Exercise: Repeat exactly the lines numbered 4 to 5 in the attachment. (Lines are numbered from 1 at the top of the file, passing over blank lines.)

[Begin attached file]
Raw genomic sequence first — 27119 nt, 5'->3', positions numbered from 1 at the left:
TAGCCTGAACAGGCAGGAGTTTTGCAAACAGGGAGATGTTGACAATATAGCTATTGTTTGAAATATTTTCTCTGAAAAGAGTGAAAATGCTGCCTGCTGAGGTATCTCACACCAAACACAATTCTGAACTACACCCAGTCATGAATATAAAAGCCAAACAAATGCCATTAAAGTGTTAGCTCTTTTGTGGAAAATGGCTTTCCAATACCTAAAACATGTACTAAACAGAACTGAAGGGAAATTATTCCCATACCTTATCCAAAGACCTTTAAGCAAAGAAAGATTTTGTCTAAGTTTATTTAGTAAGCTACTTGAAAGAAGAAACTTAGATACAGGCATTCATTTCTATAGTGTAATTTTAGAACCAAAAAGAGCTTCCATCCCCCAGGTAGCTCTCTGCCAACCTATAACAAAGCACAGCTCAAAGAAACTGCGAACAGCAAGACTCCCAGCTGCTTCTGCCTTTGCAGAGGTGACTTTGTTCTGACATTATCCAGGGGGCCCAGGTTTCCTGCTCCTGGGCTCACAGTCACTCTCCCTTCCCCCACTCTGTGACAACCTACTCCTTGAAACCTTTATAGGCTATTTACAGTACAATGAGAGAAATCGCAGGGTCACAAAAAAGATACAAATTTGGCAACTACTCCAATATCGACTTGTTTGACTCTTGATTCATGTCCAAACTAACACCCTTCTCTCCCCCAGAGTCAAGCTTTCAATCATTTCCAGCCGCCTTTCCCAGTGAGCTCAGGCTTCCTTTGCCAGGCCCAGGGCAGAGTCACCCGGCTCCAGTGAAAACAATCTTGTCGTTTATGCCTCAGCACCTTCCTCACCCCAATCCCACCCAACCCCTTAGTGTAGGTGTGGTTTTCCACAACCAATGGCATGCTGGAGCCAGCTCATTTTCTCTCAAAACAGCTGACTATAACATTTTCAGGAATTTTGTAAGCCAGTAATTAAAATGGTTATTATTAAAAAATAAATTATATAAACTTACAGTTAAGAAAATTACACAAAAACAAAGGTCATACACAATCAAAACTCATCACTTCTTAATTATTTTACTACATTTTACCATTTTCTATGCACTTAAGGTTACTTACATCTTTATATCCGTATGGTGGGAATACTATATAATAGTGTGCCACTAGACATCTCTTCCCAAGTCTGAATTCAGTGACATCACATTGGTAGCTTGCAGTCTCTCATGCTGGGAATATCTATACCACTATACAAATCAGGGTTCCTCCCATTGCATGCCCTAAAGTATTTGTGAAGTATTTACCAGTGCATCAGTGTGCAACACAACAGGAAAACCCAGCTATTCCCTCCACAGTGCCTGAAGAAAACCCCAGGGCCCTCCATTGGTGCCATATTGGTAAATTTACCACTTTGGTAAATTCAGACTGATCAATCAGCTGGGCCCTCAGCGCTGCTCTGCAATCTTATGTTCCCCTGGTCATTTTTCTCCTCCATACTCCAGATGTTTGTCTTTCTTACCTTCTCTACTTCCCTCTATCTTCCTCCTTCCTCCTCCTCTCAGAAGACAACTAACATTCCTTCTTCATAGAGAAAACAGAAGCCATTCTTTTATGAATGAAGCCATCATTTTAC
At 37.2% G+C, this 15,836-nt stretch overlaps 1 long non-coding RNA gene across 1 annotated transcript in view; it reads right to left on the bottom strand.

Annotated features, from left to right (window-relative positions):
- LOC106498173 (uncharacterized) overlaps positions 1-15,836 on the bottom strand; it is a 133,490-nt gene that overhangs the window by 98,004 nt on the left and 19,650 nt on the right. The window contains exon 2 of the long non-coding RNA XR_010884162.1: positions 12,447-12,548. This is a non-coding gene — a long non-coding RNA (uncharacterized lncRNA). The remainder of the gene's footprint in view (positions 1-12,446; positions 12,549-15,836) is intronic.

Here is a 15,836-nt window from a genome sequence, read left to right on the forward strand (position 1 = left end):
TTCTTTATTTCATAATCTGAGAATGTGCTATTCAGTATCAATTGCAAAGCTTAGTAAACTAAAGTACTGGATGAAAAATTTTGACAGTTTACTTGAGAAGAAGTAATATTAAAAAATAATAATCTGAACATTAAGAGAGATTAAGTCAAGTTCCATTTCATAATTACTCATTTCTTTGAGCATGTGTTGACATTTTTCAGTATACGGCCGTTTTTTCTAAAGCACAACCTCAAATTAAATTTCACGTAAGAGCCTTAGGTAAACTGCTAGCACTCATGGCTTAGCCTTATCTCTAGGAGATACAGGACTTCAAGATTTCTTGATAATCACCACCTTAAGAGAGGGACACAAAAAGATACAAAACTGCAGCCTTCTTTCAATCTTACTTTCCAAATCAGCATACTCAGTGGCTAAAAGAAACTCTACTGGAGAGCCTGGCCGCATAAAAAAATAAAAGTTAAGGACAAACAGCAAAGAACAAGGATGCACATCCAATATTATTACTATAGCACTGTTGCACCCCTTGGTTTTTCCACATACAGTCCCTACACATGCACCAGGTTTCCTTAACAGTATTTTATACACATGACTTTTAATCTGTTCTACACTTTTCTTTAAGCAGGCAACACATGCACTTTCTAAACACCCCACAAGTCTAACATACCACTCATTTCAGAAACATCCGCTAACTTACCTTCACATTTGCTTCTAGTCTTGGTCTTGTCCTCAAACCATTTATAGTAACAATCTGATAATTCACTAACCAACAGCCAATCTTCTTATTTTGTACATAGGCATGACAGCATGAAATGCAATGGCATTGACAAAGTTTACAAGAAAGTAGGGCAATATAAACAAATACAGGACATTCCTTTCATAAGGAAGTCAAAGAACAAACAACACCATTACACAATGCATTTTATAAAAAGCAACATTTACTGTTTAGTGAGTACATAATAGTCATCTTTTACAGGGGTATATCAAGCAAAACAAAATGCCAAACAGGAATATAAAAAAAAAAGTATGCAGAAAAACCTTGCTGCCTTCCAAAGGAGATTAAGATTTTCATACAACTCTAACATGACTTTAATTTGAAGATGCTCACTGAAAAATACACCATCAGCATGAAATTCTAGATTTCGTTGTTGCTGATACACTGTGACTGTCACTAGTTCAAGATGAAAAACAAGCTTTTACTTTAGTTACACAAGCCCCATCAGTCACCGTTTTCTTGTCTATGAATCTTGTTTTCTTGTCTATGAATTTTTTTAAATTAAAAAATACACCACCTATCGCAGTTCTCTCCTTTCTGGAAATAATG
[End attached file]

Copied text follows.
Annotated features, from left to right (window-relative positions):
- LOC106498173 (uncharacterized) overlaps positions 1-15,836 on the bottom strand; it is a 133,490-nt gene that overhangs the window by 98,004 nt on the left and 19,650 nt on the right. The window contains exon 2 of the long non-coding RNA XR_010884162.1: positions 12,447-12,548. This is a non-coding gene — a long non-coding RNA (uncharacterized lncRNA). The remainder of the gene's footprint in view (positions 1-12,446; positions 12,549-15,836) is intronic.